The deliberative poll is especially suitable for issues where the public may have little knowledge or information, or where the public may have failed to confront the trade-offs applying to public policy. It is a social science experiment and a form of public education in the broadest sense.


Each Deliberative Poll conducted thus far has gathered a highly representative sample together at a single place. Each time, there were dramatic, statistically significant changes in views. The result is a poll with a human face. The process has the statistical representativeness of a scientific sample but it also has the concreteness and immediacy of a focus group or a discussion group. Taped and edited accounts of the small group discussions provide an opportunity for the public to reframe the issues in terms that connect with ordinary people.


History of the Process

Nineteen Deliberative Polls have been held in the U.S. and abroad. There have been five national Deliberative Polls in Britain conducted by the television network Channel Four. Two national Deliberative Polls have been conducted in Australia, the first before the November 1999 referendum on Australia's possibly changing from a monarchy to a republic and the second, on reconciliation with the Aboriginals in February 2001. These events, a collaboration with Issues Deliberation Australia, involved national random samples of Australians brought to Canberra for three days of discussions on national television in dialogue with experts and key political leaders.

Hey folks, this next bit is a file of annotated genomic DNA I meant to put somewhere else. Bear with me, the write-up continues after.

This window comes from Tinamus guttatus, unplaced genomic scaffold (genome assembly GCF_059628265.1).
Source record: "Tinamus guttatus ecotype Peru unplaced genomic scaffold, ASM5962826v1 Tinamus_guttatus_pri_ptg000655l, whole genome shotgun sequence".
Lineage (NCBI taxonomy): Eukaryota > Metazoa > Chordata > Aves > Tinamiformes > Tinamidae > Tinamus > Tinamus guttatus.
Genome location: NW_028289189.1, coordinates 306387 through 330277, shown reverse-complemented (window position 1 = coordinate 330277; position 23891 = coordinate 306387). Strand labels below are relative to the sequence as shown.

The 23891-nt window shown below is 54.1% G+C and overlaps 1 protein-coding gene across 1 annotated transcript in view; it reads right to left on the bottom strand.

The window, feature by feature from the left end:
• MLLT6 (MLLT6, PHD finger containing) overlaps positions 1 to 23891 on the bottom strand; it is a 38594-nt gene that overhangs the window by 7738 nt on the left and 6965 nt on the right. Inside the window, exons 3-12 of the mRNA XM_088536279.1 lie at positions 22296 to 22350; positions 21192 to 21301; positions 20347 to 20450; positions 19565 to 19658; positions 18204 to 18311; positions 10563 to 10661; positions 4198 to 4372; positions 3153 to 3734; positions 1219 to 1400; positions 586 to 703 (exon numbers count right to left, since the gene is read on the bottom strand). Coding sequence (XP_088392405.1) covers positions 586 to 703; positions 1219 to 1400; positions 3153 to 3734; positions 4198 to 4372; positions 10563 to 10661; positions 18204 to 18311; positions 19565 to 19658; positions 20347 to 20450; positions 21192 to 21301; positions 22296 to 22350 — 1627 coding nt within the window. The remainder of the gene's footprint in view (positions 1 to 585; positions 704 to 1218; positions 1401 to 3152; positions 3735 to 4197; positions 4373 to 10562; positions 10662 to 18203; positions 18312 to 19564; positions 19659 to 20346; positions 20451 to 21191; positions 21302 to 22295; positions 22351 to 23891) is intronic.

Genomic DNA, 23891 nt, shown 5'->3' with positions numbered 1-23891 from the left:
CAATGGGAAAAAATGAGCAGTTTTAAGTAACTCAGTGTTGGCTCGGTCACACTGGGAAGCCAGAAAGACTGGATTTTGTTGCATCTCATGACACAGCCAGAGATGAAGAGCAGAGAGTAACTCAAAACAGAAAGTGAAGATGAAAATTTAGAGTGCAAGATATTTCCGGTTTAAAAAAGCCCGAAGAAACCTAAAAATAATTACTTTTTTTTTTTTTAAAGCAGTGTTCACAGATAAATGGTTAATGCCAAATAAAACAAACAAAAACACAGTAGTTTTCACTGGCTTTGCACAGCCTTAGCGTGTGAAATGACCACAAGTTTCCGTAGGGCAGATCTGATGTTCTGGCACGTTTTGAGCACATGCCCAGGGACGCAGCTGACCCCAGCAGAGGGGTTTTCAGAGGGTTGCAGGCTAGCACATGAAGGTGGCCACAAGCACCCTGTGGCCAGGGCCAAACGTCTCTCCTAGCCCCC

In August, 2000, the Center also collaborated with the Danish publication Monday Morning and scholars at the University of Southern Denmark in Odense to mount a national Deliberative Poll before the Danish national referendum on the Euro. The weekend's proceedings were televised at length by Danish Broadcasting.


In the U.S., there have been two events at the national level as well as ten local versions. The National Issues Convention, a collaboration of the University of Texas, PBS, Mac Neil/Lehrer Productions and the National Opinion Research Center at the University of Chicago, was broadcast from Austin in January 1996. In 2003, a national deliberative polling event was held as a part of Mac Neil/Lehrer's By the People project. Also as a part of this project, the world's first Online Deliberative Opinion Poll was held, enabling 280 Americans to discuss the role of the United States in world affairs.